Civil partnerships

Civil partnerships in Portugal: rights and benefits

There is a widespread notion that a Portuguese civil partnership practically equates to marriage for all purposes (Civil partnerships are also referred to as civil unions, domestic partnerships, common-law marriages, etc).

This notion is not, however, true. In reality, there are many rights (and responsibilities) for married couples that do not apply to civil partnerships in Portugal.

A Portuguese civil partnership is created when two people of any sex live as man and wife for more than two years, with some exceptions (minors, people with kinship relations, etc.).

Rights granted by civil partnerships in Portugal

In Portugal, the couple members are granted some rights:

  • Right to use the family home in case of the civil union ends;
  • Right to use the family home in case of the death of one of the couple;
  • Some rights as married couples regarding labour rights in terms of holidays, absences, leaves, sick leaves, etc;
  • The same fiscal regime as for married couples;
  • Social protection in the event of the death of one of the couple’s members (general social security scheme, general retirement fund and other systems);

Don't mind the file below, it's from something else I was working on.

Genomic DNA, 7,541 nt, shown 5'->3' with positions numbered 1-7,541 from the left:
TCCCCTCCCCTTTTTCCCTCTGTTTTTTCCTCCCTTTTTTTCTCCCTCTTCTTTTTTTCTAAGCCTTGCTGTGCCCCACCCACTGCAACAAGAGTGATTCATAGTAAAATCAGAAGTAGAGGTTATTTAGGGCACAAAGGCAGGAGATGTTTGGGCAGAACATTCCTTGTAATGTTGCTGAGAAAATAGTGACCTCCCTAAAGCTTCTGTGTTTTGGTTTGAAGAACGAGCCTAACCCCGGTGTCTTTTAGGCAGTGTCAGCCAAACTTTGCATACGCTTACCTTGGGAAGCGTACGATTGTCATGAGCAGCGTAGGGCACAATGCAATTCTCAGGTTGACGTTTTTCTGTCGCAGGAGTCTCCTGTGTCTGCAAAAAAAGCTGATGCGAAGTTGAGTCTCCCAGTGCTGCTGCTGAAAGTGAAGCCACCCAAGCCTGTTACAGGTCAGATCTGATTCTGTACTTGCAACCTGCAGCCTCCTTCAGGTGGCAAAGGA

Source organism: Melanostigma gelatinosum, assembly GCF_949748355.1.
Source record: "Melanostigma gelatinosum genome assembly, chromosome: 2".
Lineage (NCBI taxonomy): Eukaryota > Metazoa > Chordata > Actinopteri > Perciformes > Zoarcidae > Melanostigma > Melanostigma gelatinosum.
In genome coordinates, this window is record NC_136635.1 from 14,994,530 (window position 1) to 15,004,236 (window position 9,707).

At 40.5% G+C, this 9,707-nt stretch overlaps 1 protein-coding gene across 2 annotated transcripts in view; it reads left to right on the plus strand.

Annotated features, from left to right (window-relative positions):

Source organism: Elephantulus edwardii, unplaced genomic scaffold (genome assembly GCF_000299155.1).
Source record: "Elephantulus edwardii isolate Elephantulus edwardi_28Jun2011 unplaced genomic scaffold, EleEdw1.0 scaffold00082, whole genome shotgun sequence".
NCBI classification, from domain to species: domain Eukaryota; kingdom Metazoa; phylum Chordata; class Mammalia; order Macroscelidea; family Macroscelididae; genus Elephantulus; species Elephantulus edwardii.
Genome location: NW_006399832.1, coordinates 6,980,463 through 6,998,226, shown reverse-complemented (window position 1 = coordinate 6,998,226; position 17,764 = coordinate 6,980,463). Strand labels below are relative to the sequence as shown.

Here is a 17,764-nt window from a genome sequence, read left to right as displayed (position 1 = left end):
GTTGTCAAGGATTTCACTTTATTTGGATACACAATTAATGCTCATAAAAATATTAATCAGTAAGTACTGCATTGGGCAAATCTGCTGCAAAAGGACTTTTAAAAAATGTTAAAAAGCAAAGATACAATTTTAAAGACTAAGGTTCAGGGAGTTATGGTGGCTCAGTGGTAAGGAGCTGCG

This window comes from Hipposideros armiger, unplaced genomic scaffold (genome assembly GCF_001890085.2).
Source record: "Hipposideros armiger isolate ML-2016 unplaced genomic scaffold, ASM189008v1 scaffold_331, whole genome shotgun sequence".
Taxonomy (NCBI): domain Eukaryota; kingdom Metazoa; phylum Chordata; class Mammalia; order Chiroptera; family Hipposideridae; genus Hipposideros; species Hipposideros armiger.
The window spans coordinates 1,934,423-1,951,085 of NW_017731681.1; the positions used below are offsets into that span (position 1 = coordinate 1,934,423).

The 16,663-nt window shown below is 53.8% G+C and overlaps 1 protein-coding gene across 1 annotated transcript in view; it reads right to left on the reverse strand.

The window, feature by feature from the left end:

• Social benefits in the event of death or permanent disability due to an accident at work or an occupational disease.
Civil partnership and inheritance law in Portugal

Regarding Portuguese inheritance law, however, there are great differences between civil partnerships and marriages.

In the case of civil partnerships, the couple members are not heirs to each other.

In the event of the death of one of them, therefore, the other may be deprived of means of subsistence, namely if he does not earn any income. Likewise, there is no right to claim maintenance (alimony) if the union ends for any other reason than the death of one of them.

However, if a member of the couple dies, the other has the right to claim maintenance (alimony) from the inheritance.

Child custody and child support regimes are the same as in the case of married parents.

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